Inland Bays

Scientists study flow of groundwater into bays - results may help track pollution


Scientists study flow of groundwater into bays. Results may help track pollution.

On a small, homemade barge, built from the skeleton of an old ship, a gray slurry of bay bottom sand flows out of a pipe into a bucket. Two scientists, a well driller and two student interns drill a hole in the floor of the Indian River Bay. They’ll install a very long pipe into the hole and use it to monitor groundwater – how much flows into the bay, how salty it is and how many nutrients it carries with it.

Wastewater Reuse: Benefits and Risk Assessment in Inland Bays Indian River Basin

Project Contact(s)

The goal of this project is to develop a three-dimensional (3D) numerical groundwater flow model to evaluate the potential impacts to surface- and groundwater resulting from the disposal of treated wastewater in a portion of the Inland Bays drainage basin.

By developing a sub-regional, fresh, groundwater flow model and analyzing results, several issues will be addressed that are related to state policy, regulation revision, and proposed projects associated with land-based wastewater disposal (LBWD) in Sussex County.

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Quantifying Geologic and Temporal Controls on Water and Chemical Exchange between Groundwater and Surface Water in Coastal Estuarine Systems

Eutrophication is one of the most common and most severe problems facing coastal bays in
populated and agricultural areas. Unnaturally high quantities of nutrients enter fresh groundwater and surface water as a result of human activities. These nutrients contribute to the overpopulation of phytoplankton and macroalgae in coastal surface waters, which results in deterioration of water quality and animal habitat. This is a particular problem in the Delmarva region, where poultry farms, agricultural activity, and growing human populations have contributed to rapidly declining populations of blue crabs, striped bass, and many other species which live and breed in estuarine waters. The economic value of these species has, in part, prompted political action and efforts to manage nutrient inputs to groundwater and surface water, the primary pathways for nutrient loading to coastal waters. Despite significant reductions, coastal water quality has largely remained poor. A better understanding of the processes that moderate nutrient loading to coastal waters, particularly via groundwater, which is much more difficult to monitor than surface water inputs, is essential for improved management methods that will result in healthy coastal ecosystems. This project will improve understanding of where nutrients are coming from and how loading may be reduced, and may aid in identification of activities that exacerbate negative impacts.
The final DGS report on this project has been released and is available at:…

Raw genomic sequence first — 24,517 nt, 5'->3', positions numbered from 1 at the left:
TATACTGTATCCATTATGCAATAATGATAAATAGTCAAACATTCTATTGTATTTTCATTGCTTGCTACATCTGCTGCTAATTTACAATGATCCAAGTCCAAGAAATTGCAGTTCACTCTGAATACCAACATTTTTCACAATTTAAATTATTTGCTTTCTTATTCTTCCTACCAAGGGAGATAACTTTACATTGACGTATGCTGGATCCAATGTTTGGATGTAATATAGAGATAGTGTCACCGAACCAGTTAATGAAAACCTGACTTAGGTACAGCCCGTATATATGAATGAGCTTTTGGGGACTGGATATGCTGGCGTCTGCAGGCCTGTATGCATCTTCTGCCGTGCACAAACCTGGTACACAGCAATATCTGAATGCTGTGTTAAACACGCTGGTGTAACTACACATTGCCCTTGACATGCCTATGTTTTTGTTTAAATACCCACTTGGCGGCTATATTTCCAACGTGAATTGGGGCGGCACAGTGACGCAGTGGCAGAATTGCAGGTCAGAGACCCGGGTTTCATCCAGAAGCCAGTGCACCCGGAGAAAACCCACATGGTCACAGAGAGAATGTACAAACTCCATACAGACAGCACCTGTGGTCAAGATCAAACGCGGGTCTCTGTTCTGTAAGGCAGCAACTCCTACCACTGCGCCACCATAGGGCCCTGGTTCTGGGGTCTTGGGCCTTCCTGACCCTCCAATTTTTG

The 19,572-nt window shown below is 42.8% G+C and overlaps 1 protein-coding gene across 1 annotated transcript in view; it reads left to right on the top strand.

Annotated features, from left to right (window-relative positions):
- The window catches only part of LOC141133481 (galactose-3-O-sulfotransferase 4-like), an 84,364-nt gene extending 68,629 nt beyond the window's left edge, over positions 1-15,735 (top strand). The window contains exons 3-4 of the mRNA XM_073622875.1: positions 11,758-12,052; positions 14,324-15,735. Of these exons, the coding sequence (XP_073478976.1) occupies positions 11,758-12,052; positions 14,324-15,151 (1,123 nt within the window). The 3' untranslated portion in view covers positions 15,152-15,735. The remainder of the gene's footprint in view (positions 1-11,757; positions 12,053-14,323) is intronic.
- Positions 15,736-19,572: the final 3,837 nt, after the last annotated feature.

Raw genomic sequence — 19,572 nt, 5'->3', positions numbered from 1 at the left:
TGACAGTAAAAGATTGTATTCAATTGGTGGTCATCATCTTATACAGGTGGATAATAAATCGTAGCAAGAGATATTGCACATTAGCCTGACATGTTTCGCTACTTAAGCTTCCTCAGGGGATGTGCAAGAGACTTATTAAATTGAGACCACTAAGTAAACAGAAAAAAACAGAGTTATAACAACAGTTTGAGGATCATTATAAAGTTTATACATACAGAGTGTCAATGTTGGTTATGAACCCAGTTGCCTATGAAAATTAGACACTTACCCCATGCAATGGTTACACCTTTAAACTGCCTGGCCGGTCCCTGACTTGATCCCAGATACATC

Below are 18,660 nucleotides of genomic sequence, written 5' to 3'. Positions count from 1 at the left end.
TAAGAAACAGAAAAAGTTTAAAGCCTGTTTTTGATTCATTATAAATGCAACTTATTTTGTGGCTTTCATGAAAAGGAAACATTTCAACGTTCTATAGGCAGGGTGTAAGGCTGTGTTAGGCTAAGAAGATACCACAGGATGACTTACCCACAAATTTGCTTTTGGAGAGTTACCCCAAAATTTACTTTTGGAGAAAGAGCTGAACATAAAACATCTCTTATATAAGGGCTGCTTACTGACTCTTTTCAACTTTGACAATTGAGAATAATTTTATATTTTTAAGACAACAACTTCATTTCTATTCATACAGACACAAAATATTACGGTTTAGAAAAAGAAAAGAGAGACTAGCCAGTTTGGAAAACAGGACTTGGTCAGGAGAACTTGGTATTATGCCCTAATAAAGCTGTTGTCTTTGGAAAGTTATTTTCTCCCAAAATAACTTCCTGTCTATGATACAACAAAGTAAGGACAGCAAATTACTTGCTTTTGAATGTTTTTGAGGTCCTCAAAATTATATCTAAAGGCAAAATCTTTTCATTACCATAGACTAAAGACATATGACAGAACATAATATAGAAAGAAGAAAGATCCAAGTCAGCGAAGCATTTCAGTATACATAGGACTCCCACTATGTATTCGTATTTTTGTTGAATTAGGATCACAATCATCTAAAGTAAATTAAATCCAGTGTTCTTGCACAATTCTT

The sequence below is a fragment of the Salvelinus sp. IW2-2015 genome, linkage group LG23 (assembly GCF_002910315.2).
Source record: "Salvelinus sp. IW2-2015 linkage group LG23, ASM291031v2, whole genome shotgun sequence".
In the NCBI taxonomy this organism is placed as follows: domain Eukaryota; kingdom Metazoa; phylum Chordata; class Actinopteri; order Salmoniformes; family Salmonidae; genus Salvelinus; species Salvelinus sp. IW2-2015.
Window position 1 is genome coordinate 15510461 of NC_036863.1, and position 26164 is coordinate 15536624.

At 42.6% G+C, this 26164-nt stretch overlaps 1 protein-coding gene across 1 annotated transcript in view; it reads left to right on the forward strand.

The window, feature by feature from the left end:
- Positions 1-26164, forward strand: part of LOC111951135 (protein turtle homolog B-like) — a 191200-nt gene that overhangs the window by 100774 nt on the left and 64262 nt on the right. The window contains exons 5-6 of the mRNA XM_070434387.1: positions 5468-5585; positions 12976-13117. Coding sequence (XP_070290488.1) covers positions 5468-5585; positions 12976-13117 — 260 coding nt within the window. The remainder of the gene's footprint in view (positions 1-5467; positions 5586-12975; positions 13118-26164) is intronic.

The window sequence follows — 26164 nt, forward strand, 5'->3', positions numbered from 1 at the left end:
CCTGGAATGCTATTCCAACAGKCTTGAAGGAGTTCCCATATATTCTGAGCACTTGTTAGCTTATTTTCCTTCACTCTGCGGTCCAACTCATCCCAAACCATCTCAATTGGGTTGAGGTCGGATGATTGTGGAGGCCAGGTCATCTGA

MS6 Cross Section of Pliocene and Quaternary Deposits Along the Atlantic Coast of Delaware

Exploration for sand resources for beach nourishment has led to an increase in the amount of geologic data available from areas offshore Delaware's Atlantic Coast. These data are in the form of cores, core logs, and seismic reflection profiles. In order to provide a geologic context for these offshore data, this cross section has been constructed from well and borehole data along Delaware's Atlantic coastline from Cape Henlopen to Fenwick Island.

RI68 Estimation of the Water Table for the Inland Bays Watershed, Delaware

A geographic information system-based study was used to estimate the elevation of the water table in the Inland Bays watershed of Sussex County, Delaware, under dry, normal, and wet conditions. Evaluation of the results from multiple estimation methods indicates that a multiple linear regression method is the most viable tool to estimate the elevation of the regional water table for the Coastal Plain of Delaware. The variables used in the regression are elevation of a minimum water table and depth to the minimum water table from land surface.

RI73 Analysis and Summary of Water-Table Maps for the Delaware Coastal Plain

A multiple linear regression method was used to estimate water-table elevations under dry, normal, and wet conditions for the Coastal Plain of Delaware. The variables used in the regression are elevation of an initial water table and depth to the initial water table from land surface. The initial water table is computed from a local polynomial regression of elevations of surface-water features. Correlation coefficients from the multiple linear regression estimation account for more than 90 percent of the variability observed in ground-water level data.

OFR44 Storm-Water and Base-Flow Sampling and Analysis in the Delaware Inland Bays Preliminary Report of Findings 1998-2000

This report provides initial research results of a storm-water and base-flow sampling and analysis project conducted by the University of Delaware College of Marine Studies (CMS) and the Delaware Geological Survey (DGS). Base-flow samples were collected from six tributary watersheds of Delaware’s Inland Bays on 29 occasions from October 1998 to May 2000. Water samples were filtered in the field to separate dissolved nutrients for subsequent analysis, and a separate sample was collected and returned to the laboratory for particulate nutrient determinations.

SP27 Water Table in the Inland Bays Watershed, Delaware

This poster shows three different map views of the water table as well as information about how the maps were made, how the depth to water table changes with seasons and climate, and how the water table affects use and disposal of water. The map views are of depth to the water table, water-table elevation (similar to topography), and water-table gradient (related to water flow velocity).